My vision for Concord has only gotten more grandiose as time has passed. David and I divided up the British forces.  I’ll take six light companies, which I think will be 36 figures.  I’ve also got six or seven grenadier companies, which will likely be 36 or so figures.  Not bad.  There are 42 companies of American militia at Concord, or therabouts.  That’s a bit more painting, I’m afraid.

I’m beginning to have some serious thoughts about how best to execute this scenario, which is always dangerous.  A lot of it came to me this morning during one of my frequent bouts of insomnia, and I think it might work, but it may just be a case of needing to take more meds.  I’ll need to run it by my colleagues to see what they think, but there will be more to follow.  This is all more complicated, of course, by the fact that the rules we want to use, Rebels and Patriots, isn’t actually available for a month, so I’m shooting in the dark.

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Since there isn’t a ton I can do about rules until I have some to actually look at, my Christmas break will have to be about painting. I’ve blocked out a lot figures I’d like to get done.  First on my list are some Front Rank American militia.  These figures will be grouped into 6-figure units and will likely fight as skirmishers according to what we’ve read in beta test accounts of the rules.  I have 24 of them, and have gotten a good start on them.

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I also hope to get a couple of British companies done.  The first is the light company of the British Marines.  They didn’t receive their royal designation until after the War of Independence.  This is kind of a cool unit with a unique hat and facing plate.  I’ve already gotten a start on them.  The second unit will, for our game, is only a half of a unit, the company of Marine grenadiers. Pretty straightforward-red coat, white facings, square lace.  Life is good.  Not talking about a lot of figures here, just six of each. That brings me up to 36 figures so far that I need to complete during the my Christmas break.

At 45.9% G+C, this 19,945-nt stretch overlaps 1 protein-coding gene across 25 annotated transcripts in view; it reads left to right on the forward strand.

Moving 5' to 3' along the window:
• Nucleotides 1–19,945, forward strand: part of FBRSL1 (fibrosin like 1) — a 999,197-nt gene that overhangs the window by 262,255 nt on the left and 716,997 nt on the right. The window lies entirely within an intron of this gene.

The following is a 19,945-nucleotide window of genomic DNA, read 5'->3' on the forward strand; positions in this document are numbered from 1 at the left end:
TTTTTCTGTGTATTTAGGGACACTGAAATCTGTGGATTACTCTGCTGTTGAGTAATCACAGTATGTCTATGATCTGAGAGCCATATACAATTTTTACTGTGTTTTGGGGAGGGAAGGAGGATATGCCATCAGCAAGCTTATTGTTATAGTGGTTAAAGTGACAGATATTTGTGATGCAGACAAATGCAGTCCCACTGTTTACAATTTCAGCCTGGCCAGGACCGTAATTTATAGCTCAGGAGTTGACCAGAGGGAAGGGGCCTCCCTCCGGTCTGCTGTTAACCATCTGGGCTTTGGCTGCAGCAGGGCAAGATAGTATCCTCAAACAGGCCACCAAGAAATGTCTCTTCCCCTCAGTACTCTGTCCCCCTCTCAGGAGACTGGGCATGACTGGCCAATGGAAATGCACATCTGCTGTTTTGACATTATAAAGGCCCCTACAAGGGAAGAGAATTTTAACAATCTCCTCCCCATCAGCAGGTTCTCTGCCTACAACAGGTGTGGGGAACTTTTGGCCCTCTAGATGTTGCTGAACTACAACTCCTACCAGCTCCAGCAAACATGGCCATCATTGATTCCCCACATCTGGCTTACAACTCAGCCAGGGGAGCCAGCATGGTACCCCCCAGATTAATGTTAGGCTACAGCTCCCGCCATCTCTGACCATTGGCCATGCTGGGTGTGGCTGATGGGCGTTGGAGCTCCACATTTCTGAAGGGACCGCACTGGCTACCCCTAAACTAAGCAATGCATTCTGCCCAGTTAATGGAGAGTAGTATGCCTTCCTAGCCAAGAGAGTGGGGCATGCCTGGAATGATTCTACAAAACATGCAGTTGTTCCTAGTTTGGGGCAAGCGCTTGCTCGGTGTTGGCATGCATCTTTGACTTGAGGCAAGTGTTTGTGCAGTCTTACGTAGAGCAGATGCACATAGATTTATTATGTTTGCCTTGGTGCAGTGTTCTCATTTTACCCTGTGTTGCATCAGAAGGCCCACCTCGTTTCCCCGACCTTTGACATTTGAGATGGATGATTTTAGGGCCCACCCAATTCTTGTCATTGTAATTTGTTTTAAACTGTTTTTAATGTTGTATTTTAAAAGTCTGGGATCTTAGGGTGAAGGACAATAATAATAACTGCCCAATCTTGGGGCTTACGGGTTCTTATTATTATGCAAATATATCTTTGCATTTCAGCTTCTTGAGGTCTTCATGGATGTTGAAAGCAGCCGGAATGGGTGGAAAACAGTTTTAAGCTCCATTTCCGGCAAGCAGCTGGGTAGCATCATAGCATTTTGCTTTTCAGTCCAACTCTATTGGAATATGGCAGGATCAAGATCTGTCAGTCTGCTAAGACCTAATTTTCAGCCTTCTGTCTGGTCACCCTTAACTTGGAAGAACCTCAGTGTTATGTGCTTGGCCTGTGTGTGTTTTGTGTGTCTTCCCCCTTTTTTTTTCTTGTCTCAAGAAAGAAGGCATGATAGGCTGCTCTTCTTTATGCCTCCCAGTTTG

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Last, but not least, I began working on a unit of Philippine insurgents about a month ago and stalled out on them.  They sit patiently on my painting talbe waiting to be finished off.  Half of them are in Rayadillo, the rest in white, or blue. Need to knock these guys out.

There is a chance I may wrap all 48 of these guys up with time to spare, and that would be great.  I did receive a significant order from Front Rank this week that should give me all the figures I need for the British at Concord, less a couple of command figures.  Also got a handful of militia types, so I can work on those.

I think I’m gonna watch the two Hellboy movies today and see what I can get done.

 

 

Concord–Getting Started

As explained in my last post, David Sullivan and I have settled on the retreat from Concord on April 19, 1775 as our big Enfilade game for 2019.  I see it as a pretty challenging scenario if for no other reasons than we can’t get our hands on the rules for the next six weeks, and I need to start painting immediately–unit sizes may be different than we suspect, but we’re going ahead anyway and doing the best we can.